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The Laura Moore Cunningham
Foundation

Darl Allred

Darl Allred, of Allred's Adventures, has been operating as an outfitter in the Sawtooth Mountains for nearly 30 years. This interview was conducted in 2016 near Spangle Lakes, in the Sawtooth Wilderness, about 16 miles from Atlanta, Idaho.

Darl Allred in the Sawtooth Wilderness. Photo by Peter Morrill

Darl Allred

Is Idaho a good state for Outfitters?

Idaho is a leader in the outfitting industry. Because of our licensing board and our designated areas, we have a strong outfitting community. It makes for good neighbors.

I moved here by choice. And I was outfitting in Utah, and all it was there is a forest service permit. And I might be camping here and the neighbor camping there, and the next guy right there. Here in Idaho we have strict boundaries that makes good neighbors. So if I need help, my neighbors over in Stanley, Mystic Saddle Ranch, we work together a lot.

What is the difference between an Outfitter and a Guide?

I’m an outfitter and I’m also a licensed guide. So the outfitter runs the business end of things. We’re responsible for having the insurance, we deal with the forest service permits, we buy the groceries… we book the clients.

A guide may be along on the trip, and his responsibility is to take care of the people and provide the service; most outfitters will play the role of both.

The trail from Atlanta to Spangle Lakes has not been easy for hikers or stock. But your horses did amazingly well.

If it was easy, everybody would be here; it would be crowded. But we haven’t seen anybody else along the way, and it doesn’t look like there’s hardly been any traffic up and down the trail.

My impressions were that there could be a little trail maintenance done. It doesn’t look like it’s been done in a couple of years coming through here. Quite a bit of downfall. Some pretty bad spots to get around. You have to go up the hill and get into some pretty bad stuff.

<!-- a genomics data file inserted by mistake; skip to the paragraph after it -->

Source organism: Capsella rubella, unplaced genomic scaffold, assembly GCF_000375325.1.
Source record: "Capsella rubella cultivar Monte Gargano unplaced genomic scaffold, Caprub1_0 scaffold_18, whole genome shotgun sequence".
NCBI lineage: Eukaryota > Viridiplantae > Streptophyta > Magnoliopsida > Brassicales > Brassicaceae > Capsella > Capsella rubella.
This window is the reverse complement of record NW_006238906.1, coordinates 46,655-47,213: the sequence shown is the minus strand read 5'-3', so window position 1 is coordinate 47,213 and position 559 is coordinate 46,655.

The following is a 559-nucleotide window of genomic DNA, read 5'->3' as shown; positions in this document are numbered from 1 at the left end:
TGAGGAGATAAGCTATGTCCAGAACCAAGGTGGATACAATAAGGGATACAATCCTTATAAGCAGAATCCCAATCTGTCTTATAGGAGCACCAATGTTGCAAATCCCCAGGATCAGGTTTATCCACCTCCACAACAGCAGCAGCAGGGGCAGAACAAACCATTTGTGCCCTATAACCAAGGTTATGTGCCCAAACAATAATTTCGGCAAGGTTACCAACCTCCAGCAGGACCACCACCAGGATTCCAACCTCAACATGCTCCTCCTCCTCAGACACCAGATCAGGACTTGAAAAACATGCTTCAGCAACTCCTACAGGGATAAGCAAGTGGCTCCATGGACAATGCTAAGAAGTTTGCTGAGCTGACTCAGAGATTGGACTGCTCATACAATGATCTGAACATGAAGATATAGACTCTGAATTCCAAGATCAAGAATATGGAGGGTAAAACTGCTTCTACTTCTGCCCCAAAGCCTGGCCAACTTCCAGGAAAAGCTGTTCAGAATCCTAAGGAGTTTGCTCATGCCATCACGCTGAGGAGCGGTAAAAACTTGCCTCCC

Blocked trail on way to Spangle Lakes. Photo by Tim Tower.


Blocked trail on way to Spangle Lakes.
Photo by Tim Tower.

Most of the Sawtooths is pretty steep and narrow canyons. The trails are where they’re at for a reason, because that’s the easiest way to get around. But when they’re not maintained and there’s obstacles that go around, then it puts you up on the side hills, puts you, your horses, all your guests in danger.

But these horses get used just about every day through the summer, so they’re more experienced and stuff; and they gather their feet and don’t panic.

When trails aren’t maintained, people don’t use them. So if we don’t have access, there’s no way of getting in and enjoying what is ours.

Darl Allred leading his horses over fallen logs in a marshy area in Sawtooth Wilderness. Photo by Tim Tower.


Darl Allred leading his horses over fallen logs in a marshy area in Sawtooth Wilderness.
Photo by Tim Tower.

What are your impressions of the Sawtooth wilderness?

This is spectacular; this is the crown jewel of Idaho right here, probably of the United States. But every year it’s less and less people coming in and being able to enjoy this.

What kind of dog do you have?